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Lisette Hilton is president of Words Come Alive, based in Boca Raton, Florida.
Researchers examined a group of adult women diagnosed with melasma who applied a traditional medicinal product on one side of their face and 4% hydroquinone on the other side.
Facial melasma patients had about the same treatment outcomes whether they applied an herbal cream combining Cicer arietinum L. and Cucumis melo seeds or topical 4% hydroquinone, according to a research paper published in the Journal of Herbal Medicine.
Topical hydroquinone is a proven melasma treatment, but dermatologists often seek alternatives to hydroquinone because of the synthetic drug’s side effect profile, which includes post-inflammatory pigmentation. Another reason for the interest in herbal treatments for melasma is that melasma can be costly to treat and herbal remedies tend to be less expensive.
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In this paper, Iranian researchers studied a combination of active ingredients that hadn’t been studied before in the treatment of melasma.
“The herbal medicine intervention used in this trial was a traditional medicinal product made up of a combination of extracts of C. aritinum L. (Leguminoceae; chickpea) and C. melo var. inodorus H.Jacq (Cucurbitaceae; melon seed). The product named Phytolight, is manufactured by a pharmaceutical expert in the laboratory of the Pharmacological Research Center of Medicinal Plants, Mashhad University of Medical Sciences, Mashhad, Iran,” they wrote.
The ingredients for making the cream were purchased from a local market, they wrote.
“The level of total phenolic compounds in the extract mixture of [Cicer arietinum L.] and [Cucumis melo seeds] was 16 mg gallic acid equivalent per gram of the extract mixture,” according to the paper.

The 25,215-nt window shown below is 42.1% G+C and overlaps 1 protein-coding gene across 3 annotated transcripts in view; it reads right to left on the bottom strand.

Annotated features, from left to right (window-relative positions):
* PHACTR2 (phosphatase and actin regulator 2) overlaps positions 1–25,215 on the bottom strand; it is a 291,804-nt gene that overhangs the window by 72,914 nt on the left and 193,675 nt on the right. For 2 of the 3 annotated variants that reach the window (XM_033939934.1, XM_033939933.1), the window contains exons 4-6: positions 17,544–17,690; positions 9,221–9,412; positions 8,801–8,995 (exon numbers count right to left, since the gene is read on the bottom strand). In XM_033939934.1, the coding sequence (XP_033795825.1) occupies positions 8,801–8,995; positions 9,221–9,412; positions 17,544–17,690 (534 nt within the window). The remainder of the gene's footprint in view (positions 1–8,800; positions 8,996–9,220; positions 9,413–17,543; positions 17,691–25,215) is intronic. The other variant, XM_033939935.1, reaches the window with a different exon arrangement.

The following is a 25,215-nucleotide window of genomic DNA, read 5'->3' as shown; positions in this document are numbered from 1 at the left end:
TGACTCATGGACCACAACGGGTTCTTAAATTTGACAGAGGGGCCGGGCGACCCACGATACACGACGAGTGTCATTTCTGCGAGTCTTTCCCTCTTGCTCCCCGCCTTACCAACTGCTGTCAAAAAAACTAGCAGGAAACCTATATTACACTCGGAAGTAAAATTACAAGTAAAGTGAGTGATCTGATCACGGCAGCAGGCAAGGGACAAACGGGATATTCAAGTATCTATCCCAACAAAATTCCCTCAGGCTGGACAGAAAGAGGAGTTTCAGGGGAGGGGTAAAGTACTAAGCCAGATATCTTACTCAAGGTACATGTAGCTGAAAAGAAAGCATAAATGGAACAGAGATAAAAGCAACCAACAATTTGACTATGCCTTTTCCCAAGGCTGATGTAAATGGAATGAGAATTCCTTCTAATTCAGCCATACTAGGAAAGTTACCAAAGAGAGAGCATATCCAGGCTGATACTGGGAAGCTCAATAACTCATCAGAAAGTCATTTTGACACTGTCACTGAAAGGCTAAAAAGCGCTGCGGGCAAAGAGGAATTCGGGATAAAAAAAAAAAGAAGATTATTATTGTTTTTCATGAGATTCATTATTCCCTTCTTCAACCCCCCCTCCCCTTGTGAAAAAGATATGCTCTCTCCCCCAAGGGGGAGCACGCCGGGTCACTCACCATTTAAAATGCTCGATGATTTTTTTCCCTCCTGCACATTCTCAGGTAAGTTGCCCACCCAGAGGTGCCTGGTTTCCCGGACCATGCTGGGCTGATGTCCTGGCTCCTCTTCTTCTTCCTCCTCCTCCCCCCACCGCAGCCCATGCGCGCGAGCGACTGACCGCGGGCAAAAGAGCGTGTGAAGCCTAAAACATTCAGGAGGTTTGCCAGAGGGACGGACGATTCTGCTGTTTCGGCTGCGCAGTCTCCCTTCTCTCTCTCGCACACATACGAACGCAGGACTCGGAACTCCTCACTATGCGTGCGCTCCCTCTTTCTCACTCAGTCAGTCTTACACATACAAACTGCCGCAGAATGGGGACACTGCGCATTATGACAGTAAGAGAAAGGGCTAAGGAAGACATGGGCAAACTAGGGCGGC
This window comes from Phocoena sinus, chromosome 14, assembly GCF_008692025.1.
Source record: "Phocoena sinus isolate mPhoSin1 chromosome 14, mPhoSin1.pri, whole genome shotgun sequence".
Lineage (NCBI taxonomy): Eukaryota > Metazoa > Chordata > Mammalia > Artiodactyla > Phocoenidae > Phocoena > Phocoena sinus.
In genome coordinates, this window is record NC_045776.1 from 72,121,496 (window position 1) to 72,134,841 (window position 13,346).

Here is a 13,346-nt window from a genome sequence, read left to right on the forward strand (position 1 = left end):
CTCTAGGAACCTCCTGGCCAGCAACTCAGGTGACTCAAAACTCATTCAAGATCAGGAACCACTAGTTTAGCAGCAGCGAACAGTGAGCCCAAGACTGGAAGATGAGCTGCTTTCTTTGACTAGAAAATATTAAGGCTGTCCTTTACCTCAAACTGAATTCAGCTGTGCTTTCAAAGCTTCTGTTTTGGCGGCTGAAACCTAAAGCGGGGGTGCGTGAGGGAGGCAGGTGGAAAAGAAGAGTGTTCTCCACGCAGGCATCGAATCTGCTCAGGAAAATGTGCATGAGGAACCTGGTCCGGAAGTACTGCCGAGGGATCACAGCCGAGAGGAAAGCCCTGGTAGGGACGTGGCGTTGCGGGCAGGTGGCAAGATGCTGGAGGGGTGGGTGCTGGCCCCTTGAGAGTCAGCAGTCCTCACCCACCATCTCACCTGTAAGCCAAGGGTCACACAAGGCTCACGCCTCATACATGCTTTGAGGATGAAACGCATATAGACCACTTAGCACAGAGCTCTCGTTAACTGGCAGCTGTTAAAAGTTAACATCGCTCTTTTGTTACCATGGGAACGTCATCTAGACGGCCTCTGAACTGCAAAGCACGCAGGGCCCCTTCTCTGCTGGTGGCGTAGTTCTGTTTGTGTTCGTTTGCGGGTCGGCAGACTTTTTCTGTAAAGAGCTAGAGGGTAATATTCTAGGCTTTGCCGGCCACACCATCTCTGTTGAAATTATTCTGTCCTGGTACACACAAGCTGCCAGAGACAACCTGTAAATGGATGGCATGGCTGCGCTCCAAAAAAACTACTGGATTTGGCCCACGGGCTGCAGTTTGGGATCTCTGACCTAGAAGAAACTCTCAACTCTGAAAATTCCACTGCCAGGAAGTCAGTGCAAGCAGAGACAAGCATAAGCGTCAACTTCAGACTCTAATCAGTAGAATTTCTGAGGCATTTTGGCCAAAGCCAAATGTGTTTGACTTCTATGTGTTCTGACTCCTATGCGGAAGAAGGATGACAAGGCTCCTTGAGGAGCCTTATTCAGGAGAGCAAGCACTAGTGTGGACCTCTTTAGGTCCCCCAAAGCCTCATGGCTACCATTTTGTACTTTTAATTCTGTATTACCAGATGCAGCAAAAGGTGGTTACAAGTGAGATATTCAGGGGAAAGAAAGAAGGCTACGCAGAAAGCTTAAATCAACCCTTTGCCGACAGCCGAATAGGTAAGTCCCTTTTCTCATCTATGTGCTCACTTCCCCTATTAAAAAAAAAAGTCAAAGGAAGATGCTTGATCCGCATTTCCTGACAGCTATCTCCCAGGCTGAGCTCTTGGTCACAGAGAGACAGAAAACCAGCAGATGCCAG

Researchers analyzed results from 32 adult females diagnosed with melasma. They instructed the women to apply hydroquinone 4%, using 0.5 fingertip unit, on one side of the face and the prepared combined product, using 0.5 fingertip unit, on the other side, each night for 12 weeks.
Researchers evaluated patients every four weeks by digital photography, and melasma and severity index (MASI) scores. The study, the authors explained, is triple blinded because the investigatory, patients and analyzer were blinded regarding treatment allocation.
They found both creams resulted in significant improvement in melasma. Patients’ MASI scores significantly improved regardless of the topical used. While the difference between the topicals was insignificant, there was a slight difference in favor or hydroquinone. The MASI score decreased from 24.59 at baseline to 5 at week 12 with hydroquinone treatment, versus from 24.84 at baseline to 7 at week 12 with the herbal combination cream.
Interestingly, both topicals had a steady effect, without recurrence at four weeks post-treatment, they reported.
Erythema was the most common side effect, occurring only with hydroquinone. Acne occurred in 3.1% of patients with both treatments; erythema, dryness and scaling occurred only with hydroquinone in 3.1% of cases.
Just over 50% of patients reported they were completely satisfied with the hydroquinone cream, versus a slightly higher 52.3% with the herbal combination cream. Ninety percent of patients were satisfied with results when researchers combined moderately and completely satisfied patients.
Based on their work, the researchers concluded the herbal combination product with C. arietinum L. and C. melo seed is an acceptable hydroquinone substitute for melasma treatment. But the small sample size is a study limitation, and more research should be done to confirm these results, according to the paper.
Disclosures: Mashhad University of Medical Sciences’ research committee funded the project. The authors reported no conflicts.
Mahjour M, Banihashemi M, Rakhshandeh H et al. A triple-blind, randomized trial of a traditional compound as compared to 4% hydroquinone in melasma. J. Herb Med. 2020 Feb. 19; 100308.